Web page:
My dream is that with motherhood comes only empathy and connection, not judgment and shame. My dream is that all moms feel empowered to ask for help, receive it and realize that doing so doesn’t make them failures. My dream is that all moms realize that taking care of themselves and their needs isn’t selfish, but necessary. My dream is that all moms feel safe enough to be honest about their lives, even the scary parts. My dream is that all moms have access to affordable care for mental health issues such as postpartum depression and anxiety. My dream is that no mom ever feels alone as she struggles. My dream is that all moms recognize motherhood is not one-size-fits-all and no two journeys are the same. My dream is that all moms support each other’s choices and embrace each other’s differenes. My dream is that all moms lift one another up because they understand that we are all in this together.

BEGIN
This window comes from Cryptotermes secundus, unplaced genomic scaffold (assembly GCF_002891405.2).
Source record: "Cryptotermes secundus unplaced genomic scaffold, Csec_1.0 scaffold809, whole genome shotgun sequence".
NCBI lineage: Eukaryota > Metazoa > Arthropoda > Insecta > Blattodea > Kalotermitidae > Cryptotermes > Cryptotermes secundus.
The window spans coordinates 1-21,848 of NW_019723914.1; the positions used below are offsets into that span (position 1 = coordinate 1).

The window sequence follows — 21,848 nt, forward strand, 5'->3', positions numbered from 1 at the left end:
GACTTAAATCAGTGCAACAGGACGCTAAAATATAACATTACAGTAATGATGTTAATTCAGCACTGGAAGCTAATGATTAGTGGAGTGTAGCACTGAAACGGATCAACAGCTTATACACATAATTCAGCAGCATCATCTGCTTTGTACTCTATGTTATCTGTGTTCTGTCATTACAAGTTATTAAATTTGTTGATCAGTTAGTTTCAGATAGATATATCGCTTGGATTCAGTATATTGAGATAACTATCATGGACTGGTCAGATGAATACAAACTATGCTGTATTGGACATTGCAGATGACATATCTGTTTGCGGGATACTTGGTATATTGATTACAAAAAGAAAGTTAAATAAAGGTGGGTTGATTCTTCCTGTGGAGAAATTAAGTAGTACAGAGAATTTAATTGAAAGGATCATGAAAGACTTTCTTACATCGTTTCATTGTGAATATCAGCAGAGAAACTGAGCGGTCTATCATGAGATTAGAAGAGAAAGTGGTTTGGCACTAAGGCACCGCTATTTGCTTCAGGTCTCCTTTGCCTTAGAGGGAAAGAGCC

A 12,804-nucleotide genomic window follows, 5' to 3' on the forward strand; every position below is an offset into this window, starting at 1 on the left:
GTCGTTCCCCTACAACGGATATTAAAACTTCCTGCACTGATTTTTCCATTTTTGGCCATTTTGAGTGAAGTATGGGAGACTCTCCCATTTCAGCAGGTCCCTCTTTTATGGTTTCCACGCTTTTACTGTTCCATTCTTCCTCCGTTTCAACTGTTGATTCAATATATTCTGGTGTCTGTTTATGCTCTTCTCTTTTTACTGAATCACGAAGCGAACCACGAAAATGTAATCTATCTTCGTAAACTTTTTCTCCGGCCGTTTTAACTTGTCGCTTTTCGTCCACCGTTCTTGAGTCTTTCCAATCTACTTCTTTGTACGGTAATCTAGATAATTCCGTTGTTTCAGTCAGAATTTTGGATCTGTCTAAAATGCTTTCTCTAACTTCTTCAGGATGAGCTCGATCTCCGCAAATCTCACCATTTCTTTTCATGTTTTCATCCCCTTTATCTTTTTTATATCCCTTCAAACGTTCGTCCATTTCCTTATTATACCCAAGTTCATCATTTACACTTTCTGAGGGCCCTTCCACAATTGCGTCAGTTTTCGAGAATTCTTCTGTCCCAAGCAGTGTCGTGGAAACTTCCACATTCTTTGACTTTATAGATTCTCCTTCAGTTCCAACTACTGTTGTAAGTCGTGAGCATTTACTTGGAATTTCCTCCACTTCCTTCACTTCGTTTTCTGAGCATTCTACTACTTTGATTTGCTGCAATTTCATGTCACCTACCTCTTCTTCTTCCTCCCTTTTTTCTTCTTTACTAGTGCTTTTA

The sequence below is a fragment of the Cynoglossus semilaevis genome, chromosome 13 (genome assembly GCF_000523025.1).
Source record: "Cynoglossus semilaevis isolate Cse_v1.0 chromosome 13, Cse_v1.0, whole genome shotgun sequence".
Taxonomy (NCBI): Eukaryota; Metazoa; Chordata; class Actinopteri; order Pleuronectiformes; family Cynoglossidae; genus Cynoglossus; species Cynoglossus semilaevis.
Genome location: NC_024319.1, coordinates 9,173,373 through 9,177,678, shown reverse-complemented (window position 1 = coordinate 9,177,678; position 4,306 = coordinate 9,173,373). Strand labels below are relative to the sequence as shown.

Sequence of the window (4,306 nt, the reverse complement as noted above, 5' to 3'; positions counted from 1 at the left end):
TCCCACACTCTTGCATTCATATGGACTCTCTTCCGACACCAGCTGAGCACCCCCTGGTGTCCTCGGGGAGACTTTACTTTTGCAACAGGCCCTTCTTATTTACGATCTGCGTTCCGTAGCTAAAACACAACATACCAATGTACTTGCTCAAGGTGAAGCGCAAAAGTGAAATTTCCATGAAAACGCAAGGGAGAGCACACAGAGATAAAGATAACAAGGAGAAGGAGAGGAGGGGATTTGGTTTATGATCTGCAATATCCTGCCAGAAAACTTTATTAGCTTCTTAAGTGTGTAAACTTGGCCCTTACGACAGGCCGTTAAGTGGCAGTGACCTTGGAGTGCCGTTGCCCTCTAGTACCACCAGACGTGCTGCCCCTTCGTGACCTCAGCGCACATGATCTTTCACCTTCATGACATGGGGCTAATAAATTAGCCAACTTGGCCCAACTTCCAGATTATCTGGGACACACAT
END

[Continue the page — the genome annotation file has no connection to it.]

When I was eight months pregnant, a friend asked me if I was worried at all about postpartum depression. I quickly shot her down. “Oh, that would never happen to me,” I said. “I’m so excited to be a mom.” As far as I was concerned, I was going to give birth to my son the old-fashioned way, fall deeply in love with him, breastfeed him for months like a champion, transform into the DIY domestic goddess I was always meant to be, and take him with me everywhere I went.
Instead, I was in labor for 24 hours, a process that led to two hours of pushing, followed by a C-section. Afterward, I found that I felt nothing toward my healthy new baby boy, became crippled by anxiety, quit breastfeeding after five days, decided I had made a terrible mistake becoming a mom, started taking antidepressants, and barely left the house for six months.
Maybe if I had received more education about postpartum depression, I would have been more aware of what was happening to me, less ashamed, and more prepared to seek help. There are so many things I wish I’d known about postpartum depression before I became a mom, and I want you to know them too.